Fall Down Seven Times, Get up Eight #sol18

download-5.jpgFall Down Seven Times, Get Up Eight #sol18

March 20, 2018

Passing by in the hallway, my colleague says,  How’s your day goingTerrible,  I say.  Relief crosses her face.  Really?  Me too!  I just didn’t want to admit it.  Four snow days in five school days has made a Friday feel like three days. But sometimes, it’s more than that.  Sometimes teachers feel like they have run off the road into the weeds.

There are times when great teachers,  good teachers,  teachers teaching out there on the very edge of the proverbial frontier  feel  deep in their bones,  their gut,  their core  that they are getting it wrong.  So what?   Wait, what???

If we are going to get it right with a capital R, we have to be willing to get it really terribly wrong.   It’s all a huge experiment… or a small experiment and we have to be willing to have it… well,  fizzle.  That is so rough.  So many things come into play. Who we think is watching?  Who we think is judging?  Everything we feel about failure ourselves.

Epic tries occasionally produce epic(ish) fails.  It can be difficult to go back to the mats, start over step by step.  But the payoff… it’s so rich.

One of the things that happens when we never fail is that the kiddos believe that failure is not an option.  When we struggle with the lesson,  with the timing,  with our own words,  the students know that everyone does.  When we flat out say,  wow,  we need a redo,  kids feel that giving something another go is a viable option.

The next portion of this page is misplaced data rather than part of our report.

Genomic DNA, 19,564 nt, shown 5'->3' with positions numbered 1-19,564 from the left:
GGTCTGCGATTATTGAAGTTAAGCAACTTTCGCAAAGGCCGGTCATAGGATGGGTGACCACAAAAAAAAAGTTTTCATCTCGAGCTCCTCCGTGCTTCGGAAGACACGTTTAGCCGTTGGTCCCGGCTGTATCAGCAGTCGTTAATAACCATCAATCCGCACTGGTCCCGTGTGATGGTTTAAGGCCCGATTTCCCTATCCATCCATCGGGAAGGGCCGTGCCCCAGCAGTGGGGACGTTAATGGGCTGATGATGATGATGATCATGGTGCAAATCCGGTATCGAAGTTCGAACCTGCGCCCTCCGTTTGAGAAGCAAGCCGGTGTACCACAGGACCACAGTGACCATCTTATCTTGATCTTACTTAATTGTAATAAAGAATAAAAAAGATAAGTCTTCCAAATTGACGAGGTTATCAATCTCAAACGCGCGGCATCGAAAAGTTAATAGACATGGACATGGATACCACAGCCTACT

10,000 hours, Malcolm Gladwell, in Outliers, claims it takes to become a master of ONE PARTICULAR THING.   See more about it here.  That is approximately ten years.  The thing about the job of an educator is that we are constantly shifting what the target is.  We are changing curriculum at a break neck speed, adapting to all around us:  new students, new materials, new challenges.  One of my colleagues equates this to rebuilding the plane in flight.  Speaking of flight,  I have also heard the factoid that teachers make more decision per day than an air traffic controller, arguably one of the most stressful jobs.

Knowing all of this,  feeling this way (sometimes),  what do we do?  We do what we encourage our students to do when things don’t go well.  We keep going,  we try again, we persevere.  We rethink, review, retry.  Just like my heroes,  Lewis and Clark,  we proceed on.

I think about the teacher, the coach, the educator that I want to be.  After thirty seven year, I’m still a work in progress.  I hope I never stop being one.

Sometimes these feelings are a result of the season, the testing, lots of meetings, snow days.  Sometimes they happen when we are trying something new, challenging, daunting.  You know that saying,  more is caught that taught.  Catch me struggling.  Catch me striving.  Catch me when my reach is exceeding my grasp.


Reading Food for Thought:  A Mindset for Learning

Fall Down 7 Times, Get Up 8



Thank you to my writing community at Two Writing Teachers Slice of Life.  This is day 20 of a 31 day writing streak in the Slice of Life Story Challenge.  Read some incredible Slices here.

Path Change #sol17

Path Change

November 21, 2017AlcoveSprngsWagonSwales DIles